Melissa McCarthy is one of the funniest actresses out there. I’ve been a fan of McCarthy since her days on Gilmore Girls, and she’s proven to be quite a comedic genius. McCarthy’s new comedic venture, The Boss, is directed by her husband, Ben Falcone. The screenplay is written by Falcone himself, along with McCarthy and Steve Mallory. It is some sort of salute to making a modern-day remix of Troop Beverly Hills, a movie that came out in the 1980s. The Boss was released in theaters in 2016 and is now streaming on Netflix.
Being a former Girl Scout, I could not help but laugh my way throughout this movie. Critics don’t love the film, which is a depiction of an underdeveloped storyline of “family matters”. But while this isn’t the funniest McCarthy movie I have ever watched – The Heat being my personal favourite – I think it was a much needed slapstick comic relief that did not need much thinking. It was a movie to be enjoyed for what it is and what it offers.
The crudeness of the comedy won’t be for everyone, though. I took the enjoyment in watching a Girl Scout gang war break out in a quiet, posh neighborhood. I like the movie’s unspoken acceptance of the reality that the obnoxious narcissism fueled by money and power is a gender-neutral thing. It’s refreshing to see and hear jokes about relationships and sex from a female point of view.
McCarthy plays the role of Michelle Darnell, the 47th wealthiest woman in the world. She’s a narcissistic millionaire businesswoman but is also a well-respected self-help guru and businesswoman extraordinaire. Michelle Darnell is raised in an orphanage where she is repeatedly paired up with possible adoptive families who all rejected her and sent her back to the nuns. This sets the premise for her demeanour and why she acts a little inappropriately towards other people, especially to people she thinks low of.
Michelle fills huge auditoriums with people who’ve come to hear her preach the gospel of wealth and autonomy: cutting off people who are dragging you down, not giving a damn to what anybody thinks of your ambition and appetite, doing whatever you have to win over a competition. Michelle makes her entrance on a huge sculpture of a phoenix which she claims is her spirit animal totem. Her over-the-top rapping and pyrotechnics for something along the lines of a TedTalk is the first good laugh of the movie.
She is not without challenges along the road to her success, though. Michelle ruffled a few feathers. She made an enemy on one of her former lovers, Renault (Peter Dinklange of the Game of Thrones). Renault gets Michelle arrested for insider trading. “Everyone does it,” says Michelle during her arrest. She is given five-month jail sentence.
When she gets out of prison, she is literally a nobody – penniless, homeless, no property or status to brag about. She asks the help of her former assistant Claire (Kristen Bell), and her daughter Rachel (Ella Anderson). Michelle lost everything she once had, including all her elite friends. She has no one else to turn to but Claire, who is also a bit hesitant to take her in because of her known tactlessness and obsession. But Claire’s daughter convinces her mother to lend a helping hand to a woman in dire need of one.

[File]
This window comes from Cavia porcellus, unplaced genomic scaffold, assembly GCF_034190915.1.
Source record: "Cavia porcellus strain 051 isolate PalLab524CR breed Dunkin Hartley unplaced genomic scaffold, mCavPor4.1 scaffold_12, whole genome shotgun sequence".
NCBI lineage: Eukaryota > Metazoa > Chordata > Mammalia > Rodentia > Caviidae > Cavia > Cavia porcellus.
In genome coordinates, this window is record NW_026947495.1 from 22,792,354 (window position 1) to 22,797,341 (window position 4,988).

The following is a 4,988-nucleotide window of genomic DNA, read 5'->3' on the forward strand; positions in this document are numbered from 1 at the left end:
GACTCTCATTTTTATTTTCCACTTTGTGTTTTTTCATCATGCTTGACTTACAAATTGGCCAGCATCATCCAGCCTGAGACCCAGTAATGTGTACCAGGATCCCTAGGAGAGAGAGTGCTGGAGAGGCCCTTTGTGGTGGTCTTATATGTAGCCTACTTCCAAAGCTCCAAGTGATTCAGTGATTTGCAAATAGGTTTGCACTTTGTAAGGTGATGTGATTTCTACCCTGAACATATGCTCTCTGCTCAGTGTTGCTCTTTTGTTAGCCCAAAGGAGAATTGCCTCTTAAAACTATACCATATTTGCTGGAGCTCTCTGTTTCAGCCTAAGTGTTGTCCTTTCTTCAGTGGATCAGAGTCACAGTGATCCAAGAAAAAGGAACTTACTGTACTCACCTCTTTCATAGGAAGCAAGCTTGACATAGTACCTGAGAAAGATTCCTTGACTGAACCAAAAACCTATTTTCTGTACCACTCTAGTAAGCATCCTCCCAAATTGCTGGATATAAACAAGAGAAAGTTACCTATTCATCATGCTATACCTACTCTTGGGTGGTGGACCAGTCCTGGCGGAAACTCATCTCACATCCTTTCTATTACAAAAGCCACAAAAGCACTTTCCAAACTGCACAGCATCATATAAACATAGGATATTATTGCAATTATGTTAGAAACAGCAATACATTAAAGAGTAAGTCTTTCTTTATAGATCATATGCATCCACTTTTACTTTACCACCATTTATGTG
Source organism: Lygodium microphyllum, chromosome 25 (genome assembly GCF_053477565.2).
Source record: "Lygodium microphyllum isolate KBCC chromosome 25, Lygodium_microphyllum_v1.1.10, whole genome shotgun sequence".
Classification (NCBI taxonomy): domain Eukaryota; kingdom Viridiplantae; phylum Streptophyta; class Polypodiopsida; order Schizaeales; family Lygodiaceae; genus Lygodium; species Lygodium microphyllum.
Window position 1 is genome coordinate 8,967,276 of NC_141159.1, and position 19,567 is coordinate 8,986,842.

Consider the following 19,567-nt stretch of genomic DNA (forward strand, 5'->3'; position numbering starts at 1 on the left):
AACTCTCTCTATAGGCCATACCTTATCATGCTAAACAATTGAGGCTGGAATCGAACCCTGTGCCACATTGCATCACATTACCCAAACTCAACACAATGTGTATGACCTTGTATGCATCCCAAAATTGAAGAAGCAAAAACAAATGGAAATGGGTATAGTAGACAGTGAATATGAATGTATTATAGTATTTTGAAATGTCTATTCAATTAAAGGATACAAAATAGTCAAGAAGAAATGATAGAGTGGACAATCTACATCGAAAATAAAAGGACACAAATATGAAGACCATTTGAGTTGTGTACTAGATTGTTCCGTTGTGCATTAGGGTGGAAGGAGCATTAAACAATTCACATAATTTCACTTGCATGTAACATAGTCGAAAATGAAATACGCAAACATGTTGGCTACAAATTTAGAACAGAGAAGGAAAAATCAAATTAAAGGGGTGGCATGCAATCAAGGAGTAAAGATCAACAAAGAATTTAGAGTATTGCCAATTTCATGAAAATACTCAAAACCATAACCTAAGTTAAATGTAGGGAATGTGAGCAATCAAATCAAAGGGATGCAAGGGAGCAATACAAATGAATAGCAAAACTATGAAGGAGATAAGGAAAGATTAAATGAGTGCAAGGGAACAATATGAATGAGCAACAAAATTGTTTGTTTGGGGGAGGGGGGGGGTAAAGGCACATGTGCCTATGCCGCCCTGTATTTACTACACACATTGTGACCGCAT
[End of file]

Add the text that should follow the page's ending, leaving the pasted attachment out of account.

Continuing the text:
Claire lets Michelle take her daughter to the Dandelions meeting. A trip with Rachel to a Girl Scout meeting then gives Michelle a money-making idea: let Claire bake delicious brownies, market them with a team of kids as vendors, and work her way back up to the corporate ladder.
Michelle’s new business plan, Darnell Darlings, is a brownie-peddling youth group dressed in outfits that would pass at a 1960s communist rally. The logo Michelle uses even adorns a WW2 Japanese flag background. She also knows the type of misfit girls she is looking for and how to motivate them to jump into her business.
All profits made from the cookies for Dandelions goes to the headquarters but the Darnell Darlings get to keep a percentage of the profit for themselves. Claire even argues that the money for the Dandelion HQ should go towards programmes for the girls.
Michelle has a natural gift of the gab and loves using vulgarities at pretty much everyone. She gets into a fight with one of the mothers at the Dandelion meeting. She says, “my tongue is my sword”. These clashes eventually lead to an Anchor Man-style no-holds-barred brawl. In one of the funniest physical comedy moments of the movie, the two groups fight against each other over a selling territory.
Renault, the vengeful ex and wannabe samurai, sees Michelle’s success. Still not over their awful breakup, Renault plots ways to bring Michelle down again, and to throw her flourishing brownie enterprise into the dump. Claire is approached by Renault to sell over the company to him and while she turns him down, Michelle thinks Claire has betrayed her.
Despite Michelle’s best efforts, she starts to see Claire and Rachel as her family. Having been rejected several times when she was young, Michelle gets scared with the affection and love she feels for the two people who accepted her when had nothing but herself. Michelle runs away and sells the company to Renault, which she believes has already been done when Claire sold her out. But Michelle later on regrets her deeds that affected the girl scouts who helped her establish the brownie company.
And despite the cold and heartless façade she has put up when she was still on top of her game, Michelle admits her faults and asks for forgiveness from the people she hurt. She has stepped on people when she was still the millionaire businesswoman. But then again, she is just a pained and damaged woman who doesn’t know how it feels to be accepted and loved for who she is.
This weekend, indulge in a box of thin mint cookies or brownies as you sit back on your soft couch and get a good laugh from the slapstick comedy The Boss. You deserve this kind of chill.